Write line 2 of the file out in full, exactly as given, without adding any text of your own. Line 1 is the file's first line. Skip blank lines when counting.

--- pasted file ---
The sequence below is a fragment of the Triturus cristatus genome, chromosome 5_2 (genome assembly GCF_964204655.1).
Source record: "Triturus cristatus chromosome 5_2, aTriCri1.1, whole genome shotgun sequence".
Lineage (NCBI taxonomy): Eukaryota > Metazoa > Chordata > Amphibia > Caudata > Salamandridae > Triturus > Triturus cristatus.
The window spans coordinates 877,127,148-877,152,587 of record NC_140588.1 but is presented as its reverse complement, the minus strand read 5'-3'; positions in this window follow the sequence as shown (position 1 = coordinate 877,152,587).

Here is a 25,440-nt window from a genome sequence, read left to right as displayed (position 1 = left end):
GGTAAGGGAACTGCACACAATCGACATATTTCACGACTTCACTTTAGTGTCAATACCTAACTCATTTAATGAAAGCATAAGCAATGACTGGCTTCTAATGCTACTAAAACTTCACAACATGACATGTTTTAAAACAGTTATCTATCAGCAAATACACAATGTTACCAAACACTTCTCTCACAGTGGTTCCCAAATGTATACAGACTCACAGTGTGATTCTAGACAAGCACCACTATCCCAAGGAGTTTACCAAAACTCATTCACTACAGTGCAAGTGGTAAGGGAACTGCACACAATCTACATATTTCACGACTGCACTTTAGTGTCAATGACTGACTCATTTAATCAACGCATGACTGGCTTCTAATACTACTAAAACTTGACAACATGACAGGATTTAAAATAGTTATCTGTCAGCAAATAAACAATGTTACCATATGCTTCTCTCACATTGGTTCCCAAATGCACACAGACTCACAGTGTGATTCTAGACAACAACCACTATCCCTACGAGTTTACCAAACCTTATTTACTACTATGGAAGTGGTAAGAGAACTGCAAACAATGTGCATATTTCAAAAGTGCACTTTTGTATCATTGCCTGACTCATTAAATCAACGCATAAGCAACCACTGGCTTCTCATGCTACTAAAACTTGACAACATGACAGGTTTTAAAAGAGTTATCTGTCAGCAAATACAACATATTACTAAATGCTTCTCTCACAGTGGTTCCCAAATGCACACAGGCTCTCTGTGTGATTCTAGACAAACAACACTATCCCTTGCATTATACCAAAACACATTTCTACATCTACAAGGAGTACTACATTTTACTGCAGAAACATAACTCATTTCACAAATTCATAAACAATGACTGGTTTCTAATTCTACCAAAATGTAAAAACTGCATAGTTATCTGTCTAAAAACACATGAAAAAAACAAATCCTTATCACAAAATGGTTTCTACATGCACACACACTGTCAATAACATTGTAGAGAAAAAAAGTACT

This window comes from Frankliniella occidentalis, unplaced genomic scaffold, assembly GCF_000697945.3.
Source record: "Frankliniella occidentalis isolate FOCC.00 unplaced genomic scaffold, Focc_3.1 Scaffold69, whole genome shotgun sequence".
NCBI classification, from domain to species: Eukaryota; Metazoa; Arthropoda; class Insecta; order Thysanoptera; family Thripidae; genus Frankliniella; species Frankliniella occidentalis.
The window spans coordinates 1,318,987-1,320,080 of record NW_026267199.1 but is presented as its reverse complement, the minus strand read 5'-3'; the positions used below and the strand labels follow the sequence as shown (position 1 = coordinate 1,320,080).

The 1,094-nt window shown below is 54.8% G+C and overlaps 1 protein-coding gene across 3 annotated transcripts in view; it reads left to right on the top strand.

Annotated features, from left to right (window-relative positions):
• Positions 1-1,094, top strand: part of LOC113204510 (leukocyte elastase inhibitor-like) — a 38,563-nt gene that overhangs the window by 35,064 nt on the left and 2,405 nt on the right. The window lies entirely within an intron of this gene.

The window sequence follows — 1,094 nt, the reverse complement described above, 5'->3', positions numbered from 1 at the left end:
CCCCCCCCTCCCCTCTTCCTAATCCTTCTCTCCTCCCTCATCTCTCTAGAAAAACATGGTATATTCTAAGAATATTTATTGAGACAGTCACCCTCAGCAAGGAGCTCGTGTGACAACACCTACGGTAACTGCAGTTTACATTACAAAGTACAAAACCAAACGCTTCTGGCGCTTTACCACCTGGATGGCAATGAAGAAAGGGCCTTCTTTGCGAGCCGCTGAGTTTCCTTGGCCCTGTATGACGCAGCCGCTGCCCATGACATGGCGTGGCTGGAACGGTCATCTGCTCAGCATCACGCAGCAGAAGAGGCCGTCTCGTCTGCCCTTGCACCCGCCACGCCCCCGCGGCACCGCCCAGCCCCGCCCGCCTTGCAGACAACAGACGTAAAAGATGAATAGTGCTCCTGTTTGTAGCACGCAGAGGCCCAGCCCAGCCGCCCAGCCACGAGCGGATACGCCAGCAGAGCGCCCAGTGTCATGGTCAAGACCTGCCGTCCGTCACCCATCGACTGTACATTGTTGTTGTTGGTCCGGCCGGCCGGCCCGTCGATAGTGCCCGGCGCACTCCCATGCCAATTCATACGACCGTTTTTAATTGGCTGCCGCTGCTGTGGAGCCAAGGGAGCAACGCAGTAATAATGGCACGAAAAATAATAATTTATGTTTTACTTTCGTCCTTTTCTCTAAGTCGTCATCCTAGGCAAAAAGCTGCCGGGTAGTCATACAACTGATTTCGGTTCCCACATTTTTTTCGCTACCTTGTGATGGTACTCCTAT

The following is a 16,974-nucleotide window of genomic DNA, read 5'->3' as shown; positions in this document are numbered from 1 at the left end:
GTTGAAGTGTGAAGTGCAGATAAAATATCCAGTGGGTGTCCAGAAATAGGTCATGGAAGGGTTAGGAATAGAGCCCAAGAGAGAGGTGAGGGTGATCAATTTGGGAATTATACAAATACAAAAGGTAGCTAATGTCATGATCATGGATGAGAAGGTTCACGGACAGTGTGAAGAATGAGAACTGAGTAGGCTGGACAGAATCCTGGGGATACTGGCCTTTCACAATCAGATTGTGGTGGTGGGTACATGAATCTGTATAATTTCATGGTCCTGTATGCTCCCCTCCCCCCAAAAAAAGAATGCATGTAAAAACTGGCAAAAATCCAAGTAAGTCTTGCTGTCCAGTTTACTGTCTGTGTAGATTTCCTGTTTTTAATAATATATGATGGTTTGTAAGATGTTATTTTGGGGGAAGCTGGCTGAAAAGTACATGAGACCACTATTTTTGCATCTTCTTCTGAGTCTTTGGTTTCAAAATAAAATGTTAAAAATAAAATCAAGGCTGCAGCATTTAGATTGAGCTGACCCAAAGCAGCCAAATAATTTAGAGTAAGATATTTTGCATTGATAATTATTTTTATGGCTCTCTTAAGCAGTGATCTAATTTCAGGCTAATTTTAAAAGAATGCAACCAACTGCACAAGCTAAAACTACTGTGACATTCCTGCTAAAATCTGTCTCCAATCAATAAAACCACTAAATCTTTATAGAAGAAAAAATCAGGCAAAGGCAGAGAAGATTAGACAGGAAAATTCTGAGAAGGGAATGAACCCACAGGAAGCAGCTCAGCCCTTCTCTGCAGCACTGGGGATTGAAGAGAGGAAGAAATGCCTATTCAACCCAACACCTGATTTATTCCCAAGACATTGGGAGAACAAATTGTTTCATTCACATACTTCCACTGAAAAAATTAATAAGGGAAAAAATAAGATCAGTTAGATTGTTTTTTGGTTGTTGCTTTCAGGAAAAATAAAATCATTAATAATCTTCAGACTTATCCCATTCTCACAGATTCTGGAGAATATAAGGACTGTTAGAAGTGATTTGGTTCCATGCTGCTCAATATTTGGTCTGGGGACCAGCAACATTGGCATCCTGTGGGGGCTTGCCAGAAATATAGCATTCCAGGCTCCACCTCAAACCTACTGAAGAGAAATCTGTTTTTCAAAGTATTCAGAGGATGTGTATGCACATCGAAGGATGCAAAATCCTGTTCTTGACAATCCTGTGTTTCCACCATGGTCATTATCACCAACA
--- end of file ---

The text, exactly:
Source record: "Triturus cristatus chromosome 5_2, aTriCri1.1, whole genome shotgun sequence".